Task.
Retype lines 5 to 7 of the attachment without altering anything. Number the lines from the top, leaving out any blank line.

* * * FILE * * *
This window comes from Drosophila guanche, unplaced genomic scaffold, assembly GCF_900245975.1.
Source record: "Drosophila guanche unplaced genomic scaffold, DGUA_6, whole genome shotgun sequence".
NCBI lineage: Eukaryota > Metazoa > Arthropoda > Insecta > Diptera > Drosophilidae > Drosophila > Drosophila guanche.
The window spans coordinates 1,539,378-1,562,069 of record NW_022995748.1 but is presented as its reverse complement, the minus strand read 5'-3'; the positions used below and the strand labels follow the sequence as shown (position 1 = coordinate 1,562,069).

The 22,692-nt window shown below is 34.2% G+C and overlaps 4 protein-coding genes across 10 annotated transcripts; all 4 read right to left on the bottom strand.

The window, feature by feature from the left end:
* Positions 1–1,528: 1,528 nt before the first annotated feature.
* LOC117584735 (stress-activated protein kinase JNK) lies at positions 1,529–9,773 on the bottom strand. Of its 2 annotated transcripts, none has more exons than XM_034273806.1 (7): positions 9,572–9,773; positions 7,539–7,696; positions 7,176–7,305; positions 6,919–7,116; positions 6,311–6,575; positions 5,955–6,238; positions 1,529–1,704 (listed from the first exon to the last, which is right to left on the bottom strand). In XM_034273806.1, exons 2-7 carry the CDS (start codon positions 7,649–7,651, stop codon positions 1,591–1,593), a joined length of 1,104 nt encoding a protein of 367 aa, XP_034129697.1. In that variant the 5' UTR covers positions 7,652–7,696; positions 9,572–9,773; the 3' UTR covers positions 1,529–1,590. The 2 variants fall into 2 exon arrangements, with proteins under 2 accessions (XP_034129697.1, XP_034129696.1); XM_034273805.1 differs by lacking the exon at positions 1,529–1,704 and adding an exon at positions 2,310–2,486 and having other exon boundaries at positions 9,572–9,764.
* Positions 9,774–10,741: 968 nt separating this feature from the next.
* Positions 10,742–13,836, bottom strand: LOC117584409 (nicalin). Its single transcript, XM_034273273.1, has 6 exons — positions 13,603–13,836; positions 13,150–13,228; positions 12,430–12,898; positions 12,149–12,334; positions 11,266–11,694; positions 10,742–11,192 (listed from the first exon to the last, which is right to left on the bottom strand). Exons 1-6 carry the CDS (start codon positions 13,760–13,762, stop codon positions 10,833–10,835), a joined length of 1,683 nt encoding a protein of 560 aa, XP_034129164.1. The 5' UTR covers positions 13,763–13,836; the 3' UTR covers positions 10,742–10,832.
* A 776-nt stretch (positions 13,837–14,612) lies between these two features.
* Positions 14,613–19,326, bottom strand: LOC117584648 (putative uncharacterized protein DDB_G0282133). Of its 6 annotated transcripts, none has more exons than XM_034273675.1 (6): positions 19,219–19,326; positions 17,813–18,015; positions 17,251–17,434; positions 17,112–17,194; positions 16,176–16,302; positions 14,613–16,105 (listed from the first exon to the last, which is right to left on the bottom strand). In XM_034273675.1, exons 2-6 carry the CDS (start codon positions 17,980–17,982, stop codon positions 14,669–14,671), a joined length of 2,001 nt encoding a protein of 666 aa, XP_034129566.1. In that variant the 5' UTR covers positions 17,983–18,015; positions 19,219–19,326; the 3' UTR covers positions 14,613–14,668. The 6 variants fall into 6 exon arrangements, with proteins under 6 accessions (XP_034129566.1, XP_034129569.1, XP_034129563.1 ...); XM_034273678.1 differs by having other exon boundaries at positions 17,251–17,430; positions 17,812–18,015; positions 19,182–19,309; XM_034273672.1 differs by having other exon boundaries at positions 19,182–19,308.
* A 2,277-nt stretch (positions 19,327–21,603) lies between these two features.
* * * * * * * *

The 22,692-nt window shown below is 34.2% G+C and overlaps 4 protein-coding genes across 10 annotated transcripts; all 4 read right to left on the bottom strand.

The window, feature by feature from the left end:
* Positions 1–1,528: 1,528 nt before the first annotated feature.